| extend resultStatus = extractjson(“$.ResultStatus”, tostring(RawEventData), typeof(string))
    | project Timestamp, ActionType, InitiatingUserOrApp=AccountDisplayName, targetDisplayName, resultStatus, InitiatingIPAddress=IPAddress, UserAgent

    If the SAML signing certificate is confirmed to be compromised or the attacker has added a new one, follow the best practices for invalidating through certificate rotation to prevent further use and creation of SAML tokens by the attacker. Additionally, affected AD FS servers may need to be isolated and remediated to ensure no remaining attacker control or persistence.

    If the attackers accomplish either path, they gain the ability to create illicit SAML tokens for the identities of their choosing and bypass multifactor authentication (MFA), since the service or application accepting the token assumes MFA is a necessary previous step in creating a properly signed token. To prevent attackers from progressing to the next stage, which is to access cloud resources, the attack should be discovered and remediated at this stage.

    Detecting the hands-on-keyboard activity in the cloud environment

    Diagram of hands-on-keyboard attacks in the cloud

    Figure 17. Solorigate attack chain: Hands-on-keyboard attack in the cloud

    With the ability to create illicit SAML tokens, the attackers can access sensitive data without having to originate from a compromised device or be confined to on-premises persistence. By abusing API access via existing OAuth applications or service principals, they can attempt to blend into the normal pattern of activity, most notably apps or service principals with existing Mail.Read or Mail.ReadWrite permissions to read email content via Microsoft Graph from Exchange Online. If the application does not already have read permissions for emails, then the app may be modified to grant those permissions.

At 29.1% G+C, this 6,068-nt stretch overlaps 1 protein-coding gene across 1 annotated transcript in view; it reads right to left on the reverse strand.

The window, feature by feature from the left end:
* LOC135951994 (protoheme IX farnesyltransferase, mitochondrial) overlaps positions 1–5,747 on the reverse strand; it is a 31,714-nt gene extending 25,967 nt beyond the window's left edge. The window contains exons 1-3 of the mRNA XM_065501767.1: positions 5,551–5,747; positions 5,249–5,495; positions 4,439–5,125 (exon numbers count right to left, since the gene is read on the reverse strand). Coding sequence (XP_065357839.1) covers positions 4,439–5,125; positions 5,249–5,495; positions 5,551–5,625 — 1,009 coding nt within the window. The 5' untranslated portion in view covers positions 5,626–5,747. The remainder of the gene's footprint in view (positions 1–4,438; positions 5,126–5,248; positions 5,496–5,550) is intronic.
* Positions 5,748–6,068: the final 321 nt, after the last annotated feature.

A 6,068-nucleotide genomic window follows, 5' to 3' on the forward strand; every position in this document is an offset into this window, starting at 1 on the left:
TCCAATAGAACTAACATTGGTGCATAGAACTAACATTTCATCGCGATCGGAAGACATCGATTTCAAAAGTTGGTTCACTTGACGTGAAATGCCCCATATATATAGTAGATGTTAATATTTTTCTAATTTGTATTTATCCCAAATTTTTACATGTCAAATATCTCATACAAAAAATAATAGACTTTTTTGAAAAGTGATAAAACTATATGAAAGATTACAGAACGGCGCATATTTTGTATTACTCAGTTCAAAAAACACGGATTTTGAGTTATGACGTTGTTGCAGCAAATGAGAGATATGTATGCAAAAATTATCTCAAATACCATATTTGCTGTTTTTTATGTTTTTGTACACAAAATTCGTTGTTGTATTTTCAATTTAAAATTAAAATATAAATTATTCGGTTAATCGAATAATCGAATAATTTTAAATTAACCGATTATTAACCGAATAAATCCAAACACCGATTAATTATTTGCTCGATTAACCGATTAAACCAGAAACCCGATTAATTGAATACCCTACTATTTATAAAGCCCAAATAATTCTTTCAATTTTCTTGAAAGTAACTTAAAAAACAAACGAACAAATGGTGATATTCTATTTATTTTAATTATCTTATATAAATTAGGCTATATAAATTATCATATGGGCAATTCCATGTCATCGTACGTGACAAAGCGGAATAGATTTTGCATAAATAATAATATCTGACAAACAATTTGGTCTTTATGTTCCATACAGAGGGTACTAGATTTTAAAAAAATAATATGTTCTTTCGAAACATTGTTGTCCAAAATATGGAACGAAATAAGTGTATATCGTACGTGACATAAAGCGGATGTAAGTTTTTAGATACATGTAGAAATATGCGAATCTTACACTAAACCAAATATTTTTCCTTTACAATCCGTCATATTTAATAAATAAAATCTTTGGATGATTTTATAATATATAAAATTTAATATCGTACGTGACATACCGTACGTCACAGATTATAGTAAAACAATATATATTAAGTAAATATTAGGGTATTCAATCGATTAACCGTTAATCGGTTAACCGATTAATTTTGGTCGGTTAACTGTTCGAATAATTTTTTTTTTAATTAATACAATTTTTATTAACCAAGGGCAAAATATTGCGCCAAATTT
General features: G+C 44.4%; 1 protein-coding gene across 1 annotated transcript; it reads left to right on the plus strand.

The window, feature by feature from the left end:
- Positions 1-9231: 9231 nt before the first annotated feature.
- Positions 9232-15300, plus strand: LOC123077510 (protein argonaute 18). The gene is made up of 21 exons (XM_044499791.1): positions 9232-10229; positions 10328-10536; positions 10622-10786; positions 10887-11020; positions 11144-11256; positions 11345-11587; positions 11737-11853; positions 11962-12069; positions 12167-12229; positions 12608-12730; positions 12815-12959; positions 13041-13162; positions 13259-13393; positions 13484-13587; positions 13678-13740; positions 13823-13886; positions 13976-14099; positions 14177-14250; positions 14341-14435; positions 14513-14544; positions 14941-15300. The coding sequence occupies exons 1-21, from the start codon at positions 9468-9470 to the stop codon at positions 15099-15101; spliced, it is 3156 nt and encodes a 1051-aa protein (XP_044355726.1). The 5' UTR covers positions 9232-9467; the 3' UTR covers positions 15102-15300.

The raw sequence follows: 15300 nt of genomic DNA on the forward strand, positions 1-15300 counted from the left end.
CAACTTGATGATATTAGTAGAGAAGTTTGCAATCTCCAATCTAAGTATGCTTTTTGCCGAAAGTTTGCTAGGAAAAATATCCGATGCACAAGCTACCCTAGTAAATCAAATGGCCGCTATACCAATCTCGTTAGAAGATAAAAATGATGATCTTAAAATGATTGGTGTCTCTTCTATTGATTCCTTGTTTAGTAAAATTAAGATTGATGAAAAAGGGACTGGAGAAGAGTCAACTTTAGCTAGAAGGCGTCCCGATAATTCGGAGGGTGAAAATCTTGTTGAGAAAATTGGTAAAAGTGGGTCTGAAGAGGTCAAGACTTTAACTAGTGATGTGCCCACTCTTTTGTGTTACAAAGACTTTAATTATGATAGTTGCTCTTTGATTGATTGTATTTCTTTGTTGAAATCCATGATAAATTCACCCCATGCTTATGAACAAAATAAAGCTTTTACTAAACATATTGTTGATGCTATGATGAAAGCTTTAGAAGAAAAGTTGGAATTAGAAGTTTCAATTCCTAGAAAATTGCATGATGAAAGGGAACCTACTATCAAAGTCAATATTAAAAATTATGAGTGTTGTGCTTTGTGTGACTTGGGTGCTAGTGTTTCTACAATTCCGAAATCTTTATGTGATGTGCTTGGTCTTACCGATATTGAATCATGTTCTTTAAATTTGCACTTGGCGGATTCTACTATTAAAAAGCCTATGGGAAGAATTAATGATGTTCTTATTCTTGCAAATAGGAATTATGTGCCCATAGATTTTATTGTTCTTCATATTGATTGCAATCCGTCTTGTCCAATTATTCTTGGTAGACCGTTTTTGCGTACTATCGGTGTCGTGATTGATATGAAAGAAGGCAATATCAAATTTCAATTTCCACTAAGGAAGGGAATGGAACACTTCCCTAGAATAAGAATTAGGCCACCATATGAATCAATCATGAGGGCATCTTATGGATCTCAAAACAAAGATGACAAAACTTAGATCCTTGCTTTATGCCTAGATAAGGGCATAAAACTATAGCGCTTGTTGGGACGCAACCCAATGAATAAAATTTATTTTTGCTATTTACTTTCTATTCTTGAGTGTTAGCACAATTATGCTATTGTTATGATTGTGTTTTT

Identifying unusual addition of credentials to an OAuth app

    Microsoft Cloud App Security (MCAS) has added new automatic detection of unusual credential additions to an OAuth application to alert SOCs about apps that have been compromised to extract data from the organization. This detection logic is built on an anomaly detection engine that learns from each user in the environment, filtering out normal usage patterns to ensure alerts highlight real attacks and not false positives. If you see this alert in your environment and confirm malicious activity, you should take immediate action to suspend the user, mark the user as compromised, reset the user’s password, and remove the credential additions. You may consider disabling the application during investigation and remediation.

    Figure 18. Microsoft Defender Cloud App Security alert for unusual addition of credentials to an OAuth app

    SOCs can use the following Microsoft 365 Defender advanced hunting query over Azure AD audit logs to examine when new credentials have been added to a service principle or application. In general, credential changes may be rare depending on the type and use of the service principal or application. SOCs should verify unusual changes with their respective owners to ensure they are the result of legitimate administrative actions.

    NewAppOrServicePrincipalCredential

    let auditLookback = 1d; CloudAppEvents
    | where Timestamp > ago(auditLookback)